Silver Springs, Nevada – There was a lot of laughter and many hugs at a luncheon in Silver Springs as Bruce Barlow of Walmart presented a check for $70,000 to benefit the Dayton and Silver Stage Food Pantries. Each summer, pantry volunteers, staff and participants host a lunchtime tour with key Walmart representatives to show their appreciation. Walmart’s donations over the last 5 years have helped sustain Healthy Communities Coalition’s food pantries and its unique food, health and community development “hubs” – interconnected regional efforts designed to support residents in revitalizing their own communities.
Donation Supports Food Pantries and Employment Program: This year as in past years, Walmart donated a total of $70,000 to the “volunteer powered” food pantries in Dayton and Silver Springs, and to Community Chest in Virginia City. Each year, Community Chest’s Erik Schoen has written a proposal for the donation, and Walmart has responded with an annual donation of $35,000 to sustain Healthy Communities Coalition of Lyon and Storey’s pantries in Silver Springs and Dayton, plus $35,000 to support Community Chest’s employment program, which places employment experts at both of the food pantries and at Community Chest in Virginia City.
The employment specialists help Pantry visitors locate job openings, develop resumes, and connect with job training opportunities, in addition to assisting with Medicaid, Disability and SNAP (food stamps) questions.
Erik Schoen of Community Chest welcomed the team from Walmart to the tour and luncheon, noting that “this is the 5th year in a row that Walmart has helped fund some of the wonderful work being done at Healthy Communities Coalition’s food pantries in Silver Springs and Dayton. I think Walmart’s sustained commitment is evidence of two things — one, their commitment to the well being and livelihood of the program participants; and two, their understanding of the need to provide support over not just the short term but the long term.” Schoen went on to say, “On the face of it, Walmart’s donation helps bring food to people, but it is really so much more. The food is also an invitation to be in connection with a great community of others who care about where they live, an opportunity to be of service to each other.”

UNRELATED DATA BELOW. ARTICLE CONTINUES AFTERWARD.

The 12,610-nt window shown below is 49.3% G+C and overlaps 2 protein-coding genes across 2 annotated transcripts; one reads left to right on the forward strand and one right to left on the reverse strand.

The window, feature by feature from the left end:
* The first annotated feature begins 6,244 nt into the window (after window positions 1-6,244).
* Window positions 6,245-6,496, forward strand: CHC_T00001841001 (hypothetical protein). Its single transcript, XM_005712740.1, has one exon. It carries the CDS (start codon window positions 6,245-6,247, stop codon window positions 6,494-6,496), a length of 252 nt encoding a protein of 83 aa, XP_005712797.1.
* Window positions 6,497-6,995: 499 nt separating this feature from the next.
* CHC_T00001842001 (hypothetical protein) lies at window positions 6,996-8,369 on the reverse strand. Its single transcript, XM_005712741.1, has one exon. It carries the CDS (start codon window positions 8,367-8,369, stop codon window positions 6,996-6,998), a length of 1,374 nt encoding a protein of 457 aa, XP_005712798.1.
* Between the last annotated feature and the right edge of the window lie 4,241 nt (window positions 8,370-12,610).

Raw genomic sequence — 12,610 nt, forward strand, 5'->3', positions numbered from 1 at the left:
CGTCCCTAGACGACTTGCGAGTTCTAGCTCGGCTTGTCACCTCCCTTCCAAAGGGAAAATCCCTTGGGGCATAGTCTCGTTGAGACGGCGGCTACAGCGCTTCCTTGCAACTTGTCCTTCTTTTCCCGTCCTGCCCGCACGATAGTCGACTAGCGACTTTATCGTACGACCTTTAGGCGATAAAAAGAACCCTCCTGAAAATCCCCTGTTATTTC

Silver Stage Food Pantry Director Kathy McIntosh, along with Jackrabbit Junction Director Troyanne Cada and many enthusiastic volunteers, were obviously delighted with the chance to show the Walmart team the busy food pantry, the adjacent thriving community garden and hoop house, and the indoor farmers market called Jackrabbit Junction. Bruce Barlow, Market Manager for Northern Nevada Walmart stores, commented that the welcoming, family atmosphere that the volunteers and staff have created at the Silver Stage Pantry is deeply touching. Silver Stage manager Kathy McIntosh said that the food pantries set a high bar for treating each visitor with dignity and compassion, explaining that “the volunteers do so much. It’s not just about standing at a table handing out food. It’s about so much more. The volunteers are the most wonderful, caring people I’ve ever met.” Other Walmart team members in attendance included Amber Vaught, Fernley Walmart Store Manager; Rebecca Johnson, Fallon Walmart Store Manager; and Jason Schmidt, Market Asset Protection Manager.